On 8th September 2019, the “international freelance mediator of contemporary art" Klaus Littmann opened For Forest - The Unending Attraction of Nature in Klagenfurt (Austria), a monumental art installation of almost three hundred trees in the city's main stadium, the Wörthersee- Stadion, accompanied by a series of cultural events. This project, which took as its starting point a drawing from 1970-71 by Max Peintner, and which claimed to have ecological aims, took advantage of a wide range of institutional conditions and needs, as well as corporate links of dubious social commitment. The following text sets out these circumstances in detail, in order to contrast the central aspects of Littmann's work with a methodological framework of Marxist heterodoxy in relation to the forest, the land, dispossession and exploitation. By exploring the cultural and aesthetic imaginaries contained in For Forest, this article investigates how these characteristics can be instrumental to the prevailing universal and ahistorical idealism, as well as being useful for the hegemonic political- economic positions that help shape it.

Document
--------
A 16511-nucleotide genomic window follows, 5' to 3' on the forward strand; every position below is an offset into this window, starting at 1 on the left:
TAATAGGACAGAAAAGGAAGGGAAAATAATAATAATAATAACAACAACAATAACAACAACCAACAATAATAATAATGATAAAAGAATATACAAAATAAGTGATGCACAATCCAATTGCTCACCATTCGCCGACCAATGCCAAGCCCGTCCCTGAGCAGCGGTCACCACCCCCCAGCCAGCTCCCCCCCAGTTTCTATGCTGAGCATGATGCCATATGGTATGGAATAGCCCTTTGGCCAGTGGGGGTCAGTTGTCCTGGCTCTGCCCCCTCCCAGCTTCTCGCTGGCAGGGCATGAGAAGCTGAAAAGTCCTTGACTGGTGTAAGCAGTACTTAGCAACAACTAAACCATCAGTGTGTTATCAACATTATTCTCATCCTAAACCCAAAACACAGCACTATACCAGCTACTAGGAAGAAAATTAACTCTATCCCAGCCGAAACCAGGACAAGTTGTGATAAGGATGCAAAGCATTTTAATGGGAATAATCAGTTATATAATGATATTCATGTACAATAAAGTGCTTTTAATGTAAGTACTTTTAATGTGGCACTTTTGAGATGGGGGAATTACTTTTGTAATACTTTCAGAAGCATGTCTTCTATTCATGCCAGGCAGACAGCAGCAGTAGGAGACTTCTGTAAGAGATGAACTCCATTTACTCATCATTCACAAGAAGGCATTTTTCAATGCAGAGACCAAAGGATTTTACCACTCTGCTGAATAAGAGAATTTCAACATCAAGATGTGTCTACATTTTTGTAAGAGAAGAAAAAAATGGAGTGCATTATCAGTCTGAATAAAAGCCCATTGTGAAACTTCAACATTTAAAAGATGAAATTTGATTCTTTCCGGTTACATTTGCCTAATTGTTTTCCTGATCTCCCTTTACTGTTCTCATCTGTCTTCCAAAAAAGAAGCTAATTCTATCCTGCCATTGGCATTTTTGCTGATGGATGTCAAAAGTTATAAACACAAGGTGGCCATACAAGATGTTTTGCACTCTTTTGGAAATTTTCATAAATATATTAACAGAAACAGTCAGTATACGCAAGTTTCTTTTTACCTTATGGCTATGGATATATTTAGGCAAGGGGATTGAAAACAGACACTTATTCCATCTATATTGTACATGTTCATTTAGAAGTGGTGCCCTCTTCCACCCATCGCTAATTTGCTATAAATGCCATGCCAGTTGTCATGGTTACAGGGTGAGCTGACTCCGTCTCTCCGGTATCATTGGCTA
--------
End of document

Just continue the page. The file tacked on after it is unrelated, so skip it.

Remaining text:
|Translated title of the contribution||For Forest, or when you can’t see the trees for the wood|
|Publication status||Published - 17 Dec 2020|
|MoE publication type||A1 Journal article-refereed|
- Metabolic rift
- Ecological aesthetics